Without sufficient homework, it is surely undeserving to be in the big powers’ league and get exposure to bruised egos. Amidst an unprecedented crisis with the coronavirus, prolonged lockdown and severely contracted economy, the Oli government’s move to create hurdles against free movement near the border points and unusual suspension of flights to India were unsavoury acts. When the people on either side can’t do without each other, it is unfortunate how the government offered insensitivity when handholding was much needed.
A country with immense possibilities, Nepal, and its people should get development in place of a divisive narrative. In Kathmandu’s political theatre, democracy is a misunderstood system where it is continuously confused with favourable electoral figures and no agenda. It would be a mistake to see factionalism merely literally: It is a virtue and escape route for incompetent politicians who are doing the gravest injustice to the people by being in the fray. With the promises made in the middle of the last decade, Nepal was supposed to be on a path of peace and progress. The ground reality is strikingly different when a transitional government is involved with an armed outfit headed by Netra Bikram Chand and is also giving signals for a closer association with the royalists. A juxtaposition of these two images is well sufficient to know how badly the people’s aspirations have been killed, and with it, the ‘hope’ also lost in transition.
The intellectual community in Nepal must speak and write more about the lost opportunities, wasted sacrifices and demolished institutions and cynical political moves to overshadow all these under the garb of playing the India and China cards. In maintaining international relations too, especially in the neighbourhood, due consideration should be given to people diplomacy. Lately, any systemic transition should not sacrifice only the interest of the masses, along with the art of survival, the discipline of politics also earmarks commitment for a defined territory and people.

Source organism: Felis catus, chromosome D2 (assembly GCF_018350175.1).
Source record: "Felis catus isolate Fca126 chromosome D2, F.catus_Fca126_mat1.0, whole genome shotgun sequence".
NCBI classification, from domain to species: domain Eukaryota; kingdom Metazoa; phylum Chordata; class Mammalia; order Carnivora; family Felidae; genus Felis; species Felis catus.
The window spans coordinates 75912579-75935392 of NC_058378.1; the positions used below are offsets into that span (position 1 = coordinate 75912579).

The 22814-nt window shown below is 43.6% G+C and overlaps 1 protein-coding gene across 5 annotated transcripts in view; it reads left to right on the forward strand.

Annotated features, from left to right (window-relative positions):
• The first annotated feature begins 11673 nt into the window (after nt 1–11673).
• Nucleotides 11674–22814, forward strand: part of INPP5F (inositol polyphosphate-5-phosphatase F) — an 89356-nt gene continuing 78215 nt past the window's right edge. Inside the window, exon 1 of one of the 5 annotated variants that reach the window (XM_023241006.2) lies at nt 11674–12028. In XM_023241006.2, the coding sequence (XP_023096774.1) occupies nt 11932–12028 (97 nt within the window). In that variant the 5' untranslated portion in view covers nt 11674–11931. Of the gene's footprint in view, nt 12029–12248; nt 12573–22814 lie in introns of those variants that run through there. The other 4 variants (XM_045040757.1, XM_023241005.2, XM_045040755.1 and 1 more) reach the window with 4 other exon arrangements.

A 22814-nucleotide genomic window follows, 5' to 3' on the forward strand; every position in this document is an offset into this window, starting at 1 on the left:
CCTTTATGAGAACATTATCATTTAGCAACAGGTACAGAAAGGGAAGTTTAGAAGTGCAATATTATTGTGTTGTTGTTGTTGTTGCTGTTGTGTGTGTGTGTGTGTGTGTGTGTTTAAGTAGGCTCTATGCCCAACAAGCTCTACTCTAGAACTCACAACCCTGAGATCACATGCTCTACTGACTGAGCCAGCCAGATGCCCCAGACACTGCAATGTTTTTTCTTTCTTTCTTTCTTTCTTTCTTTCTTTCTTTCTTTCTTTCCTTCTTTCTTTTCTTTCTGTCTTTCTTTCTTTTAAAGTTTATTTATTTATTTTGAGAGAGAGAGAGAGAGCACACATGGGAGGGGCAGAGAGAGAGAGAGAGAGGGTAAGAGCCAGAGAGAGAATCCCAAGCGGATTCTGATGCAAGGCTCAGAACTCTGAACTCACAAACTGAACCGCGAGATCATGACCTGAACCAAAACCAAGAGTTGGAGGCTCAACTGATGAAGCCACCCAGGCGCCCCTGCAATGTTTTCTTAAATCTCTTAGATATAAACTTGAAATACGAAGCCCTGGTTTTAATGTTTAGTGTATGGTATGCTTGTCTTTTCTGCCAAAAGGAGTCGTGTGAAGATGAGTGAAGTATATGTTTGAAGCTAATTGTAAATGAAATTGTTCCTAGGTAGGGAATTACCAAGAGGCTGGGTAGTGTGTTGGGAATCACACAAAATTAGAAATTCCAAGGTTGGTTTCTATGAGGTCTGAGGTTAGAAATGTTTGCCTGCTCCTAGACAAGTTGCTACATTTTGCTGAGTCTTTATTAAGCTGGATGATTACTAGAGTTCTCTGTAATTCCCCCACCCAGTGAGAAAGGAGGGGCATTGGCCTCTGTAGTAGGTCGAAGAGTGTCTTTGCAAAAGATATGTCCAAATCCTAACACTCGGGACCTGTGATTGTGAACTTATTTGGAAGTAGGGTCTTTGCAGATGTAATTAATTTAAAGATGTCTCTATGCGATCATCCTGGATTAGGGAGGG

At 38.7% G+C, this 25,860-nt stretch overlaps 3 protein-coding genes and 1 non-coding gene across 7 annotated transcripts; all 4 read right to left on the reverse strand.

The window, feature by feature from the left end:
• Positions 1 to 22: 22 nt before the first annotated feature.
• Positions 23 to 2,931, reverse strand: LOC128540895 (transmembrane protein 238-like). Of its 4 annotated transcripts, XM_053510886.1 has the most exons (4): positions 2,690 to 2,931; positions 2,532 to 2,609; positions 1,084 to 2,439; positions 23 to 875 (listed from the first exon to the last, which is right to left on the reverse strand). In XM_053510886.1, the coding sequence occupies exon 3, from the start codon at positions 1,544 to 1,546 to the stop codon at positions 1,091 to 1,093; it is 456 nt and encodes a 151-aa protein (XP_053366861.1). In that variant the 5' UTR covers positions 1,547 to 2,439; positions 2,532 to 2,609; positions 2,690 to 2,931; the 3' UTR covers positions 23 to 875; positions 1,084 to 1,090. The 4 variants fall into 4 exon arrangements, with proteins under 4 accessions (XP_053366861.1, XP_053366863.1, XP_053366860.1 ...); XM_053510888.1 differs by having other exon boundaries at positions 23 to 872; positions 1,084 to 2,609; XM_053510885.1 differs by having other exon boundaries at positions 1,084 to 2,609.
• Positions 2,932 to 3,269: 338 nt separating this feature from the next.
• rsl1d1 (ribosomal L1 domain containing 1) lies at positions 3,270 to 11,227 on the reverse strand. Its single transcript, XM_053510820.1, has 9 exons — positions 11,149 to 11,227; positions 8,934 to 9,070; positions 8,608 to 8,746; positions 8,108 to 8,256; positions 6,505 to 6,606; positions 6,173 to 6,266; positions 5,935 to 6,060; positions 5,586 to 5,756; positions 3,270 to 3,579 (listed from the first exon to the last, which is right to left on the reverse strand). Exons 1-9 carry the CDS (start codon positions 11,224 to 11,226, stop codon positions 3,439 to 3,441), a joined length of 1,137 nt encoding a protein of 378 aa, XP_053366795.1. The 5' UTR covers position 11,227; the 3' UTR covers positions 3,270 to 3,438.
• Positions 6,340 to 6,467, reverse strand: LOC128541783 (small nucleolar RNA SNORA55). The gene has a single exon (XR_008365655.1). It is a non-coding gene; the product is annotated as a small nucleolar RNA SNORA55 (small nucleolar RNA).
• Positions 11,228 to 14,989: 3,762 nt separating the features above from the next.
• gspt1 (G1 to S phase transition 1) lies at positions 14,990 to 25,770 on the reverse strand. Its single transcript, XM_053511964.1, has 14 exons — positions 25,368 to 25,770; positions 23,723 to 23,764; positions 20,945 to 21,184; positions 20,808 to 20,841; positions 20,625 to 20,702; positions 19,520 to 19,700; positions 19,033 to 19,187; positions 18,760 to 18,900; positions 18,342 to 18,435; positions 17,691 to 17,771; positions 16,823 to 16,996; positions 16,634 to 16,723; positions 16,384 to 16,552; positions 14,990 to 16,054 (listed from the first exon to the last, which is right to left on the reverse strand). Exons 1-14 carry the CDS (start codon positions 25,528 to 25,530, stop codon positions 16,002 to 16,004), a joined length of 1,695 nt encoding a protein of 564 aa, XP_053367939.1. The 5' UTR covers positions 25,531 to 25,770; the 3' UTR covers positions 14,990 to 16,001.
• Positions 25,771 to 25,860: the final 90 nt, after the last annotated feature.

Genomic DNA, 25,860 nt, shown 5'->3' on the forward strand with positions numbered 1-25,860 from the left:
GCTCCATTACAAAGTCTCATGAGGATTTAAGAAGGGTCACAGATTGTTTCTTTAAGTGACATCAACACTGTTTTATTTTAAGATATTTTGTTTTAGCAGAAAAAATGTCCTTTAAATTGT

Statecraft not doing well
With no king or the institution of monarchy to blame, the movers and shakers of Nepali politics should think about the statecraft that is not doing well in Nepal’s own interest. The country’s interest lies in downsizing personification, calibrating all-round prospects of development and making the system participatory. By entering into inclusive developmental processes, giving industrial growth its due and not mixing the policies of the home and the world will help Nepal realise its full potential.
With the present round of chaos, Nepal is again at a crossroads. People have every right to be disenchanted with the kind of democracy they have. Still, there can’t be an alternative to democracy. Only time will tell how Oli moves forward under the rising clamour for a constitutional monarchy. As of now, his political reconciliation plan seems to be not a simple plan of action. Of late, what matters is accountability in the system. This is something clearly missing in the present round of painful transition. The lost ground must be recovered.